Dominoes are small, rectangular game pieces with anywhere from 0 to 6 dots. They’re used in a wide variety of games, and they’re often lined up to create elaborate patterns. When they’re knocked down, the result is a beautiful cascade of rhythmic motion. Dominoes are also an excellent tool for teaching kids about the “domino effect,” where one action can lead to many others.
We’re all familiar with the classic domino game: placing a single tile on top of another, then setting it up so that when tipped over it will knock down every other tile around it. Some people even make intricate domino constructions, with hundreds and thousands of tiles in a carefully constructed sequence—which can take hours or even days to complete. The trick to creating such a domino setup is using physical phenomena like gravity to set up the chain reaction, and the science behind it can be explained by some basic physics.
The individual dominoes in a set are called tiles, bones, cards, men, or tickets, and each is marked with an arrangement of spots, or pips, which are like the markings on a die. The pips on each domino are usually colored, although some are blank or identically patterned on both sides. The face of each domino has a line that divides it visually into two square halves, with numbers represented in the center square (the values vary between sets). Dominoes are normally twice as long as they are wide.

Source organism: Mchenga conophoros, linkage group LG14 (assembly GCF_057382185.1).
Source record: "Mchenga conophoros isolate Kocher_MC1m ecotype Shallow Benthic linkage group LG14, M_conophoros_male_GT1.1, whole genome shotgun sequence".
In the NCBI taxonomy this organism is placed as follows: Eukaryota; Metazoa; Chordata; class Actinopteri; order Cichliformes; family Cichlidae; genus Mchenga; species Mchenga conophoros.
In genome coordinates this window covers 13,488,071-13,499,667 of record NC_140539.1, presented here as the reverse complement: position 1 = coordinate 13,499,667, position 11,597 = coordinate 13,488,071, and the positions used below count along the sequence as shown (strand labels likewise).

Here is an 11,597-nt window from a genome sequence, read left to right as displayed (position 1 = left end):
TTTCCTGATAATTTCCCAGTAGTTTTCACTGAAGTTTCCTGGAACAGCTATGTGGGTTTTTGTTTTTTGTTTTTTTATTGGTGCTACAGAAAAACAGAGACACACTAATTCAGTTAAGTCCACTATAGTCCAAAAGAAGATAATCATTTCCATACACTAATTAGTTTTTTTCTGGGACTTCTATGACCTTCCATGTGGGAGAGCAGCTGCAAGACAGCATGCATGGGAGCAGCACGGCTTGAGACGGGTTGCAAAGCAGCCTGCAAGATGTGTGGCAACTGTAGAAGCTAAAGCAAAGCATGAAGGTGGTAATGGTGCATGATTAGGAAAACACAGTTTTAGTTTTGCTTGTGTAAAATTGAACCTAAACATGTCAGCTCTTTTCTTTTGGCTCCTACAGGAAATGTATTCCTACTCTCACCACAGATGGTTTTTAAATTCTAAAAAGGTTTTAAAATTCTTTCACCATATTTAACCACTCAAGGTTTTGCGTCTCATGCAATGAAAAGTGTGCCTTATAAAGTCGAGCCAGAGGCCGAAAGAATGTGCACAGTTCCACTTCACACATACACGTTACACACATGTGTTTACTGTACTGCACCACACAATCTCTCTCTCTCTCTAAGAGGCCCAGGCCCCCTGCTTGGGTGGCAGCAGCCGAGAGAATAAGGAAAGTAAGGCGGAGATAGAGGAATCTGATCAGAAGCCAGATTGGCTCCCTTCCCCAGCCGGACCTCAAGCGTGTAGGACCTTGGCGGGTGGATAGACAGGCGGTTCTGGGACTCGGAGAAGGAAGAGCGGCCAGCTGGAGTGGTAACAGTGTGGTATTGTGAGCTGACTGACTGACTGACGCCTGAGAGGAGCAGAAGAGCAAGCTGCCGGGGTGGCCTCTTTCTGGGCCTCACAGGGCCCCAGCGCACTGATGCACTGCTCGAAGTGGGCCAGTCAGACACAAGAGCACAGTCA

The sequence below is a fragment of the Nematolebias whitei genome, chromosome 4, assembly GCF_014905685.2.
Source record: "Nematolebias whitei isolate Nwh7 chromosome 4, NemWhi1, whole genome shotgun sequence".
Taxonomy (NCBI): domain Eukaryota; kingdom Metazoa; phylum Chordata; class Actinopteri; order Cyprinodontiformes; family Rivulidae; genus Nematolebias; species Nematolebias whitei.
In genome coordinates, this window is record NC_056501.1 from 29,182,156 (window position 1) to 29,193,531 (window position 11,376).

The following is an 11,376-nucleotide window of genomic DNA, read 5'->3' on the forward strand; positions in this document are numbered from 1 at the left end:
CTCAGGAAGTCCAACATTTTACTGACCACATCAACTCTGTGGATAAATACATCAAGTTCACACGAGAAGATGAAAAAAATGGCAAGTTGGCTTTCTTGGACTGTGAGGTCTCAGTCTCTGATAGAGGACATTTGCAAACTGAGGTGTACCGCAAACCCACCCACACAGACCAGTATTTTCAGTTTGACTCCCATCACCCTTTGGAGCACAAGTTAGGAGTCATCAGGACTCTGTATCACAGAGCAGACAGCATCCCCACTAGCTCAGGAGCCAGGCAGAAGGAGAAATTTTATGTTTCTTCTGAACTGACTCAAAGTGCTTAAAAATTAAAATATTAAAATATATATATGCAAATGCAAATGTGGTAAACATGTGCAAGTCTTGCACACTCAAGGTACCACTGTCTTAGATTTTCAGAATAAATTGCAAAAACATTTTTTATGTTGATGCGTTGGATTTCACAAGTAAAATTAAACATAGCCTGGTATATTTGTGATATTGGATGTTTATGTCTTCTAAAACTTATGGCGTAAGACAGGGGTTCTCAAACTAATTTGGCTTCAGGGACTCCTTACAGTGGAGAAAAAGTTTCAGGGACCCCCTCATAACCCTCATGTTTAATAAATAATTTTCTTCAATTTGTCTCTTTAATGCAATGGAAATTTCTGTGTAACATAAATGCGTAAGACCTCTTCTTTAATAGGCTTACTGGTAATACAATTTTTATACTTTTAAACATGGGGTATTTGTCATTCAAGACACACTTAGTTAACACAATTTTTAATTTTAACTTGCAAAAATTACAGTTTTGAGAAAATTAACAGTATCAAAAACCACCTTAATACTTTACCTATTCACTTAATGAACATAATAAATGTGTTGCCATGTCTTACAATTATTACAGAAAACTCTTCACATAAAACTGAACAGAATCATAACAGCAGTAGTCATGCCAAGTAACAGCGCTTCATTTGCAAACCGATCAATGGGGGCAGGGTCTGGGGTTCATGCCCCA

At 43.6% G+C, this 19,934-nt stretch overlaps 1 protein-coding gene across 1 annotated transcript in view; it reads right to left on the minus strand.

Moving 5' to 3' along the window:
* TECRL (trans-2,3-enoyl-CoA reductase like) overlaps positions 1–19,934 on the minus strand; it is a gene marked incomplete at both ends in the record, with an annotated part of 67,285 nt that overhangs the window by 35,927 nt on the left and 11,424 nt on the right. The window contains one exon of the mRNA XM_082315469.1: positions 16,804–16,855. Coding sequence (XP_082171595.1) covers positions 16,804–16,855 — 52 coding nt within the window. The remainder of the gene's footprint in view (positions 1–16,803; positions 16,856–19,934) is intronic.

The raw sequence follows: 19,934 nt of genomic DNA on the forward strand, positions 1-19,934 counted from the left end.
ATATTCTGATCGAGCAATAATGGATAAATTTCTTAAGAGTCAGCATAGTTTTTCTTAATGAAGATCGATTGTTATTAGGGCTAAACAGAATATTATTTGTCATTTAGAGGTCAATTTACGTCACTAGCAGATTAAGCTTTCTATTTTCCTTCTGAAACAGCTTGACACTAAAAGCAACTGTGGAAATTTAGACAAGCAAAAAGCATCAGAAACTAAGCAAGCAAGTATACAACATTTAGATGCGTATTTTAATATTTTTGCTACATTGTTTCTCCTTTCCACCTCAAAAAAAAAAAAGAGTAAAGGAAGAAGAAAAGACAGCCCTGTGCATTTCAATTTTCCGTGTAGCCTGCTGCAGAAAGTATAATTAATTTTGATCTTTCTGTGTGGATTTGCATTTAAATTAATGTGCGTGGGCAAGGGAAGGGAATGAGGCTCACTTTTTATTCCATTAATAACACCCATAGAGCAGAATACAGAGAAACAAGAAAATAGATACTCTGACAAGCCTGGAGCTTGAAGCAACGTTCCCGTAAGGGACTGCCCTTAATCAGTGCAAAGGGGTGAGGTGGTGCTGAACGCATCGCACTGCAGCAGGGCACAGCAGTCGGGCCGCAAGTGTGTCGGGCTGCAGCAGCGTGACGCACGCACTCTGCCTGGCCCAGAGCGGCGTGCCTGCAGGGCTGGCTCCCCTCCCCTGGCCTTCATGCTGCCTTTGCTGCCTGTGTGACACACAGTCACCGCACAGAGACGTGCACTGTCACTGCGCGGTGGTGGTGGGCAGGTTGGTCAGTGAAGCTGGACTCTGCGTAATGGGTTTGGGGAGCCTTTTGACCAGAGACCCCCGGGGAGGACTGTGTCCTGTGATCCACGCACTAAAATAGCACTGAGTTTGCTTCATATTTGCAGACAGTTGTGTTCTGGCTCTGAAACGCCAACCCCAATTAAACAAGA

Each domino has a number value, based on the arrangement of its pips, that indicates what the piece is worth in the game being played. A domino with six pips, for example, has more value than a domino with only four pips, or none at all.
In addition to scoring games, the pips on each domino are used for matching purposes. For example, each double domino belongs to a suit, while a single domino belongs to either the three-suit or the five-suit. There are many other games that use dominoes, including blocking and scoring variations of card games. Some games are even adaptations of card games, used to circumvent religious bans against playing cards.
Hevesh is an expert at creating impressive dominoes that are not only aesthetically pleasing, but also demonstrate the principles of physics. When she’s ready to begin a project, she tests each section of the domino arrangement in order to determine if it will work as intended. For her most complex installations, which sometimes take several nail-biting minutes to complete, she will build a large 3-D section first, then a flat arrangement, and then lines of dominoes that connect all the sections.
Hevesh says that the most important principle she uses is physics, specifically gravity. She explains, “When you stand a domino upright, it has potential energy, or stored energy based on its position. Once you knock over a domino, most of that energy is converted to kinetic energy as it falls, which then causes other dominoes to fall.”